A perspective from Oregon’s mid-Willamette Valley

Landmark oak survives another storm

Written February 24th, 2021 by Hasso Hering

The “messenger oak” at Heritage Mall on Tuesday afternoon.

Unlike some other big old trees, Albany’s so-called “messenger oak” at Heritage Mall seems to have survived the ice storm this month without visible damage.

The age of this Oregon white oak is unknown. The city’s list of officially designated heritage trees says its age has been conservatively estimated to be at least 150 years. In news stories going back decades, the reported estimates ranged upwards of 250 years.

The tree’s nickname stems from this: Back in the day, people supposedly would leave written notes to each other crammed in the crevices of the bark. (This seems to defy good sense. How would the recipients know that a message was waiting for them at the tree? How could a sender be sure only the intended recipient would read it?)

In any case, when I finally got around on Tuesday to take a look, the old oak in the mall parking lot looked in pretty good shape. I saw no breaks where any big limbs succumbed to the weight of the ice.

Other big trees did not fare so well. One that didn’t is at 1811 Salem Ave. S.E. City forester Ric Barnett says it could be the largest and perhaps oldest white oak in Albany.

The massive base of that oak sits in the back of the house at that address. I had to peak over the fence to see it.

Big parts of the tree cracked under the weight of the ice and, coming down, substantially damaged the house underneath.

Barnett says that while what remains of the crown does not pose an immediate hazard, it would be a good idea to remove the rest of the oak before next winter. He has written the homeowners to contact him “so we can work with them on what it would take to remove.”

If and when it is taken down, they’ll count the rings and find the age of this big oak. (hh)

The damaged white oak at 1811 Salem Ave. may be the oldest of its kind in Albany.

6 responses to “Landmark oak survives another storm”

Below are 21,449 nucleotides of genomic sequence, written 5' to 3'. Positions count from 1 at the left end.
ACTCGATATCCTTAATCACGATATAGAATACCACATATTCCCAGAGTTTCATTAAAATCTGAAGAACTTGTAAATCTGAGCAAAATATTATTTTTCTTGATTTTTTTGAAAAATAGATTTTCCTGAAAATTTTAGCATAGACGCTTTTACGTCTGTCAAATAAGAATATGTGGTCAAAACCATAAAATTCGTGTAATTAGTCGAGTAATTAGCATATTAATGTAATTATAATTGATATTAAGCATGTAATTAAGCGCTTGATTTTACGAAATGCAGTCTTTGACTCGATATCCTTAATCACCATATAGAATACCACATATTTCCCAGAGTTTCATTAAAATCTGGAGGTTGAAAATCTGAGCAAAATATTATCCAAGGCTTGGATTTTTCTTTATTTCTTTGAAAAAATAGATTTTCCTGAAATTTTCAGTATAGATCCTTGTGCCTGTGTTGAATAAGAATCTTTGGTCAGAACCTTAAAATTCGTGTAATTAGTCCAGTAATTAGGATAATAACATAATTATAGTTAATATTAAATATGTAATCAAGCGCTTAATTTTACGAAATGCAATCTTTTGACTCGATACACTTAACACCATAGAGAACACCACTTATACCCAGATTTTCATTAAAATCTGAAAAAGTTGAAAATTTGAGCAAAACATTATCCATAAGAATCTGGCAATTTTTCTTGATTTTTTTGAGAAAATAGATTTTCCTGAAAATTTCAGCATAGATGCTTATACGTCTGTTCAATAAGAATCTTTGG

1. Don says:

    A lot of trees in the area are mature trees. Their life span is short. What are people doing to see to there is another tree there?

  2. John Klock says:

    Let’s hear it for oaks. No cheers however, for the developers who cut them down and the city that doesn’t enforce its own regulations regarding protecting oaks. Just another side note, the Willamette Valley is down to less than 5% and declining fast. A grim prediction for this city is that in ten years the agricultural fields will be developed into housing and the old oaks and other arbor giants will be gone. Not a happy legacy to leave your children.

    • DSimpson says:

      We’ve planted three oaks at our house in the last couple years. If people have the space, they are beautiful landscape trees. For anyone planting new oaks, or newly landscaping around existing ones, keep in mind that they don’t tolerate regular landscape watering. Unlike most of the firs in the valley, the oaks are well adapted for our regular dry spells over the summer. If more people (with the space) planted these beautiful, native trees, we’d all be better off for it.

    • Bob Woods says:

      I don’t know how familiar you are with Oregon land use laws, but the growth that will occur will be within the Urban Growth Boundaries. Protection of farmland is one of Oregon’s strongest goals.

      That’s why we don’t look like California.

    • Pat Essensa says:

      The trees on Franklin street look pretty rough

  3. David Ballard says:

    One reason the “messenger oak” faired as well as it did is because there are three or four cable wires counterbalancing opposing loads from limbs high up in the tree. An idea and engineering feat which seems to have performed well under the ice load.


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